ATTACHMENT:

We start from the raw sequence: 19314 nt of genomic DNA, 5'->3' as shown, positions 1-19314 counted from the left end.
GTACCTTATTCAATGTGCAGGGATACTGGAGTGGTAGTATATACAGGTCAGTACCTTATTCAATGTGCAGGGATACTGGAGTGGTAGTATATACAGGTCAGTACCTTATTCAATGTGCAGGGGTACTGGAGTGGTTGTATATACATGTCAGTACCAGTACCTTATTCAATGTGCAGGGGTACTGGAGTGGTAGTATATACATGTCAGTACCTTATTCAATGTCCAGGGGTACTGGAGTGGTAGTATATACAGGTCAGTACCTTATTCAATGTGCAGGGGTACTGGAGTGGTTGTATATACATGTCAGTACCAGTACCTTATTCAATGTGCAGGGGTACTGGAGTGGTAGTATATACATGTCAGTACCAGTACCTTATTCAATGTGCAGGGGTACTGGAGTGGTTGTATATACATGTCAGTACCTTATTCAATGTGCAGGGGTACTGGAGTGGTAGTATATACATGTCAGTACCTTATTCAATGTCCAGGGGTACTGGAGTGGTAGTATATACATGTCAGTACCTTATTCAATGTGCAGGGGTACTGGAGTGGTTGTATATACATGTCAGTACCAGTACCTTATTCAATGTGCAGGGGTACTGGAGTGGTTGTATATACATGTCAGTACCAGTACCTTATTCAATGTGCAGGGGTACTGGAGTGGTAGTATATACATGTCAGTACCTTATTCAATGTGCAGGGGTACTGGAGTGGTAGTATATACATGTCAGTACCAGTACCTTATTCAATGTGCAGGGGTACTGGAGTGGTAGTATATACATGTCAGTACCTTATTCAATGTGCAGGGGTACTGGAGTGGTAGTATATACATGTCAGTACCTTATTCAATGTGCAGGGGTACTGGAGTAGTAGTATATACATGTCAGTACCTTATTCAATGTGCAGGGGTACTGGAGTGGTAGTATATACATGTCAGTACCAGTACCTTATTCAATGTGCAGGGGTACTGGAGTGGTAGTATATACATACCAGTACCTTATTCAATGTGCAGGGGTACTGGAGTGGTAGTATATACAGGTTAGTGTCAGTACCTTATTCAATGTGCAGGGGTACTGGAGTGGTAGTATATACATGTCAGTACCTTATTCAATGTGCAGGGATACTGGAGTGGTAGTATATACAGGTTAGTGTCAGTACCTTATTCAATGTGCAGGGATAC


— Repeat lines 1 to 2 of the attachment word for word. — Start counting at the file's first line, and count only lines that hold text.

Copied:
We start from the raw sequence: 19314 nt of genomic DNA, 5'->3' as shown, positions 1-19314 counted from the left end.
GTACCTTATTCAATGTGCAGGGATACTGGAGTGGTAGTATATACAGGTCAGTACCTTATTCAATGTGCAGGGATACTGGAGTGGTAGTATATACAGGTCAGTACCTTATTCAATGTGCAGGGGTACTGGAGTGGTTGTATATACATGTCAGTACCAGTACCTTATTCAATGTGCAGGGGTACTGGAGTGGTAGTATATACATGTCAGTACCTTATTCAATGTCCAGGGGTACTGGAGTGGTAGTATATACAGGTCAGTACCTTATTCAATGTGCAGGGGTACTGGAGTGGTTGTATATACATGTCAGTACCAGTACCTTATTCAATGTGCAGGGGTACTGGAGTGGTAGTATATACATGTCAGTACCAGTACCTTATTCAATGTGCAGGGGTACTGGAGTGGTTGTATATACATGTCAGTACCTTATTCAATGTGCAGGGGTACTGGAGTGGTAGTATATACATGTCAGTACCTTATTCAATGTCCAGGGGTACTGGAGTGGTAGTATATACATGTCAGTACCTTATTCAATGTGCAGGGGTACTGGAGTGGTTGTATATACATGTCAGTACCAGTACCTTATTCAATGTGCAGGGGTACTGGAGTGGTTGTATATACATGTCAGTACCAGTACCTTATTCAATGTGCAGGGGTACTGGAGTGGTAGTATATACATGTCAGTACCTTATTCAATGTGCAGGGGTACTGGAGTGGTAGTATATACATGTCAGTACCAGTACCTTATTCAATGTGCAGGGGTACTGGAGTGGTAGTATATACATGTCAGTACCTTATTCAATGTGCAGGGGTACTGGAGTGGTAGTATATACATGTCAGTACCTTATTCAATGTGCAGGGGTACTGGAGTAGTAGTATATACATGTCAGTACCTTATTCAATGTGCAGGGGTACTGGAGTGGTAGTATATACATGTCAGTACCAGTACCTTATTCAATGTGCAGGGGTACTGGAGTGGTAGTATATACATACCAGTACCTTATTCAATGTGCAGGGGTACTGGAGTGGTAGTATATACAGGTTAGTGTCAGTACCTTATTCAATGTGCAGGGGTACTGGAGTGGTAGTATATACATGTCAGTACCTTATTCAATGTGCAGGGATACTGGAGTGGTAGTATATACAGGTTAGTGTCAGTACCTTATTCAATGTGCAGGGATAC